While I hope to address some of the implications of the early church realities in a few weeks, let me emphasize one vital and salient point:
Don't get me wrong; I do believe honoring Jesus on the first day of the week with other believers is an essential part of our discipleship. I do believe some big church meetings are vital. However, the avalanche of information that I see these days all focuses on what and how we are going to re-gather and get the church back to doing what the church is supposed to do.
The truth is much simpler: If the church isn't doing what the church is supposed to do now away from our "worship boxes," then getting everyone back together in our "worship box" isn't going to help. That kind of church-in-the-box sure isn't going to matter to young adults who are looking for authentic community and a life of faith lived in their real world.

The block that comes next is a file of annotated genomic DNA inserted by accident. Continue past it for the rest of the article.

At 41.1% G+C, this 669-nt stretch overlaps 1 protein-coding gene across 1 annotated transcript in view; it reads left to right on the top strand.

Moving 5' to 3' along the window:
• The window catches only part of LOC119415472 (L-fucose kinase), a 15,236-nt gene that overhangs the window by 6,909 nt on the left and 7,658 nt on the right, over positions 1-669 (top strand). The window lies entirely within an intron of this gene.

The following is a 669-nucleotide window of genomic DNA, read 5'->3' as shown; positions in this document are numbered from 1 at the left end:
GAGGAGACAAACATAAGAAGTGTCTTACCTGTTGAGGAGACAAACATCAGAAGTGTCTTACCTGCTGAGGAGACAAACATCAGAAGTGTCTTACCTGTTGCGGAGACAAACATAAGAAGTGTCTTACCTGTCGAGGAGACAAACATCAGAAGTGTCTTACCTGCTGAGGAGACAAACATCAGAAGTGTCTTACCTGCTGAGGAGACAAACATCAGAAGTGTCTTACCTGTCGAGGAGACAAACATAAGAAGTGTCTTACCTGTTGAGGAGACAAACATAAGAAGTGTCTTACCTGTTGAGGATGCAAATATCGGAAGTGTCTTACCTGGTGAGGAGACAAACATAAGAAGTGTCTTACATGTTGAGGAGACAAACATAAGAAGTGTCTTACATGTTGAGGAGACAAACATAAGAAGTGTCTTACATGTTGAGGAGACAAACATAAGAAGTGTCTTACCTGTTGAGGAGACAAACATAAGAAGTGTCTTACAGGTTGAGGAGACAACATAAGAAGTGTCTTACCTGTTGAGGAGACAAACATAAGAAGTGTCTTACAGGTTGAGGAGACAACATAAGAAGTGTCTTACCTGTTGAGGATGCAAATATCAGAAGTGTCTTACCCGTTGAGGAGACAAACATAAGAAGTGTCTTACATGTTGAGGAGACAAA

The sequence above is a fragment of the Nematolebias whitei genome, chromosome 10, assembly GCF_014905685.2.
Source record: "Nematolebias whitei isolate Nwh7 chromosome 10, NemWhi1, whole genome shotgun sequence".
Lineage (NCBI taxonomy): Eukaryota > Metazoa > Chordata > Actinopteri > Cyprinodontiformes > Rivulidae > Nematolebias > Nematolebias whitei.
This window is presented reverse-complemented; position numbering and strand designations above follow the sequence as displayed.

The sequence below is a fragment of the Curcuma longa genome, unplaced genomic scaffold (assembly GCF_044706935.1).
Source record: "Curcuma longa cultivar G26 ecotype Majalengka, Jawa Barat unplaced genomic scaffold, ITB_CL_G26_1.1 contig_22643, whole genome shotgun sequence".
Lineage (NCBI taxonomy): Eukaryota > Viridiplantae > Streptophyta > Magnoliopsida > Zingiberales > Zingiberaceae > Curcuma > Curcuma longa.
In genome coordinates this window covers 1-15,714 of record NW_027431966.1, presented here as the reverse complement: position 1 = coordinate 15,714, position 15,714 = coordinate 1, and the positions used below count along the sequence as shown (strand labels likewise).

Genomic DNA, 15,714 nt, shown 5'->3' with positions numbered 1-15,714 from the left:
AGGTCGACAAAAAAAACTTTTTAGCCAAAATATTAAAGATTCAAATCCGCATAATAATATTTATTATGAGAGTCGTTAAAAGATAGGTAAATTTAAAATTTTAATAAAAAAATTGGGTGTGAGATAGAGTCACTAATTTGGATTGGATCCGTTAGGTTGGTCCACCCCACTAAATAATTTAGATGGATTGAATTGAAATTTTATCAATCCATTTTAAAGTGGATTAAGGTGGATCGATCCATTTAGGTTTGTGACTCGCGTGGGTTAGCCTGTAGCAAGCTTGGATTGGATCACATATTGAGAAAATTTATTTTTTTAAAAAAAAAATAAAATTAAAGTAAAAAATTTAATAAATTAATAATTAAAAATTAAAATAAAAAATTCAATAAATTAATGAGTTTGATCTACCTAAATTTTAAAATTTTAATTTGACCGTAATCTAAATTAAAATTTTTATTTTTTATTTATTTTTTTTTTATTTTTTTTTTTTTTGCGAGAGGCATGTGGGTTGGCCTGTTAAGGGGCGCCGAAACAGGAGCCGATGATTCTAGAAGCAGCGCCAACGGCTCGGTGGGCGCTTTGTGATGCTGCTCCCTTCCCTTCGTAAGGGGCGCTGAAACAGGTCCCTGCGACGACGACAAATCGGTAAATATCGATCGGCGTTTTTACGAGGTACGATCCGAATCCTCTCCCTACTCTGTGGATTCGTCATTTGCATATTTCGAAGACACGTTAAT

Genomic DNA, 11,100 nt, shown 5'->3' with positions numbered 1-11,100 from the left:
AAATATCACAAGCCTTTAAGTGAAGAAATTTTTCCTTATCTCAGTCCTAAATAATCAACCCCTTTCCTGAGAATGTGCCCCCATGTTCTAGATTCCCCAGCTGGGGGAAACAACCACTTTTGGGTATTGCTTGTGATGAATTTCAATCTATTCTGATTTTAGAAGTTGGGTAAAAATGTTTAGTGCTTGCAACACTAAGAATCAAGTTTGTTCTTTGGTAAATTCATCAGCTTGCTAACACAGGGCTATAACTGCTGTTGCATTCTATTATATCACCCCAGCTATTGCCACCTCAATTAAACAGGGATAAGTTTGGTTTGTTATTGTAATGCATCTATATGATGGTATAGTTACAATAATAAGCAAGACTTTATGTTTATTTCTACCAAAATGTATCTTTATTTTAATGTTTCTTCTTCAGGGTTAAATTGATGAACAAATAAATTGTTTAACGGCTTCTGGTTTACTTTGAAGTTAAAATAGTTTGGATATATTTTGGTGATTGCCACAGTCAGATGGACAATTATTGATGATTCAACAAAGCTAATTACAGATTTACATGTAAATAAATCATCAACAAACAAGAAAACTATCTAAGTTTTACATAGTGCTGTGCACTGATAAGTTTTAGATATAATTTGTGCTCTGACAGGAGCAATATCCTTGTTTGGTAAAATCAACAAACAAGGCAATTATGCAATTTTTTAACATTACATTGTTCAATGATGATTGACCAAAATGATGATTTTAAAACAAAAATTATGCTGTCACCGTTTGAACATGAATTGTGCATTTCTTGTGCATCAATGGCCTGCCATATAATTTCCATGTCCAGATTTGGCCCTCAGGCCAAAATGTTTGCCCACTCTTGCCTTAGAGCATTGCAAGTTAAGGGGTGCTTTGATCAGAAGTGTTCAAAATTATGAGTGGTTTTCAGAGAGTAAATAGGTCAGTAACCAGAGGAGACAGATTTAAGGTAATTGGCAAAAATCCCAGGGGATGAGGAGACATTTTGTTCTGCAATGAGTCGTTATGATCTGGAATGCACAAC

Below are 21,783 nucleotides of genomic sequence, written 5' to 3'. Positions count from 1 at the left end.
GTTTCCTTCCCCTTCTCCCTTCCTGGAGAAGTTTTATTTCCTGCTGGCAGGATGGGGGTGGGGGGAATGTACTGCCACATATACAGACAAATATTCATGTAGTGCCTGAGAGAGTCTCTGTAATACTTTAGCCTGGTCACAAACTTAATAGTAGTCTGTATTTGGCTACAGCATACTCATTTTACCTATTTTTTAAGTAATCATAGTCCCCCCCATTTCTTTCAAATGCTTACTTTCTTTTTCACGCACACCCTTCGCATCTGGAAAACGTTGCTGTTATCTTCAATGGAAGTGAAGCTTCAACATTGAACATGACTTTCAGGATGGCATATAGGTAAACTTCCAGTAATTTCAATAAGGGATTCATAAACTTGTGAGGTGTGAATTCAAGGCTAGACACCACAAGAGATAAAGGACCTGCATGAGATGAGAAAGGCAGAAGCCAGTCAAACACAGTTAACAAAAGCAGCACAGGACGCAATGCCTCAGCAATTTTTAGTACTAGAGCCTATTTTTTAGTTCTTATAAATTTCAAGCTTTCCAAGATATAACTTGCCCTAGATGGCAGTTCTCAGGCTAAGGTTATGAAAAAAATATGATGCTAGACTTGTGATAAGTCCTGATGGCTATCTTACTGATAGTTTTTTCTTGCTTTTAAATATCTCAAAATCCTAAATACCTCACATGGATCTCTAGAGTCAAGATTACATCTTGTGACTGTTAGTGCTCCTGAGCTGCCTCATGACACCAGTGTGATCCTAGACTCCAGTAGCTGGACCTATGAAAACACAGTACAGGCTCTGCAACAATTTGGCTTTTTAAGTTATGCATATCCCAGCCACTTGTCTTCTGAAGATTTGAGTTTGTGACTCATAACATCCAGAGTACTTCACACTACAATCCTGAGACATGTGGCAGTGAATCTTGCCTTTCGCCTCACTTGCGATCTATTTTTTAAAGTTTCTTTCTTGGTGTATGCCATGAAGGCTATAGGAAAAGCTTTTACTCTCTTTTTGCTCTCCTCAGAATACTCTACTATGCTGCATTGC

None of us is looking for a bunch of people in a box offering optimistic slogans. Most of us are sick of cheery sound bites trying to convince everything is going to be okay and that their business or that group genuinely cares about our hardships. We recognize this for what it is: advertising froth.
Instead of spending all of our time focused on re-gathering, we need to ask ourselves how we are have been doing the essential things that go with being Jesus' church:
- How well are we doing the mission of Jesus to reach all people groups in our world?
- How well are we growing disciples to maturity to fulfill that mission and not be dependent on someone telling them what to do and how to do it?
- How well, are we encouraging and equipping Jesus' followers while providing care for those in need?